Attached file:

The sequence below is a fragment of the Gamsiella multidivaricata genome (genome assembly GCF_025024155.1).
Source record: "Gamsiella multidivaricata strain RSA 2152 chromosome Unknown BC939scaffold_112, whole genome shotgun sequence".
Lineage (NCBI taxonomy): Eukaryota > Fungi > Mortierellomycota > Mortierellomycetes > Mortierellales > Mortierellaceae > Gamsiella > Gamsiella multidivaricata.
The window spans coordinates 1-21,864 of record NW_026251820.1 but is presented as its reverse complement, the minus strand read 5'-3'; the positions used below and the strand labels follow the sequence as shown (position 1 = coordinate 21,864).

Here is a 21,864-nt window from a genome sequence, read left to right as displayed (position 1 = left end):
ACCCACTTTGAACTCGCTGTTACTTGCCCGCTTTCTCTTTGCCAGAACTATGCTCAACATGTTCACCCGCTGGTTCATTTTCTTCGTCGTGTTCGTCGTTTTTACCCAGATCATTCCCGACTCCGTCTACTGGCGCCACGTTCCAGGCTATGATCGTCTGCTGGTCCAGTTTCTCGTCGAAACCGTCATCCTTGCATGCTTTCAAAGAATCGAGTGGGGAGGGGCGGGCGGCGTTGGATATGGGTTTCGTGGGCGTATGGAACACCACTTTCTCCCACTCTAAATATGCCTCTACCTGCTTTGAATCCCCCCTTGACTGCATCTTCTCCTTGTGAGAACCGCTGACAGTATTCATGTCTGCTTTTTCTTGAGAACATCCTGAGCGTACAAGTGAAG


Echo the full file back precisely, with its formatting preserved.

The sequence below is a fragment of the Gamsiella multidivaricata genome (genome assembly GCF_025024155.1).
Source record: "Gamsiella multidivaricata strain RSA 2152 chromosome Unknown BC939scaffold_112, whole genome shotgun sequence".
Lineage (NCBI taxonomy): Eukaryota > Fungi > Mortierellomycota > Mortierellomycetes > Mortierellales > Mortierellaceae > Gamsiella > Gamsiella multidivaricata.
The window spans coordinates 1-21,864 of record NW_026251820.1 but is presented as its reverse complement, the minus strand read 5'-3'; the positions used below and the strand labels follow the sequence as shown (position 1 = coordinate 21,864).

Here is a 21,864-nt window from a genome sequence, read left to right as displayed (position 1 = left end):
ACCCACTTTGAACTCGCTGTTACTTGCCCGCTTTCTCTTTGCCAGAACTATGCTCAACATGTTCACCCGCTGGTTCATTTTCTTCGTCGTGTTCGTCGTTTTTACCCAGATCATTCCCGACTCCGTCTACTGGCGCCACGTTCCAGGCTATGATCGTCTGCTGGTCCAGTTTCTCGTCGAAACCGTCATCCTTGCATGCTTTCAAAGAATCGAGTGGGGAGGGGCGGGCGGCGTTGGATATGGGTTTCGTGGGCGTATGGAACACCACTTTCTCCCACTCTAAATATGCCTCTACCTGCTTTGAATCCCCCCTTGACTGCATCTTCTCCTTGTGAGAACCGCTGACAGTATTCATGTCTGCTTTTTCTTGAGAACATCCTGAGCGTACAAGTGAAG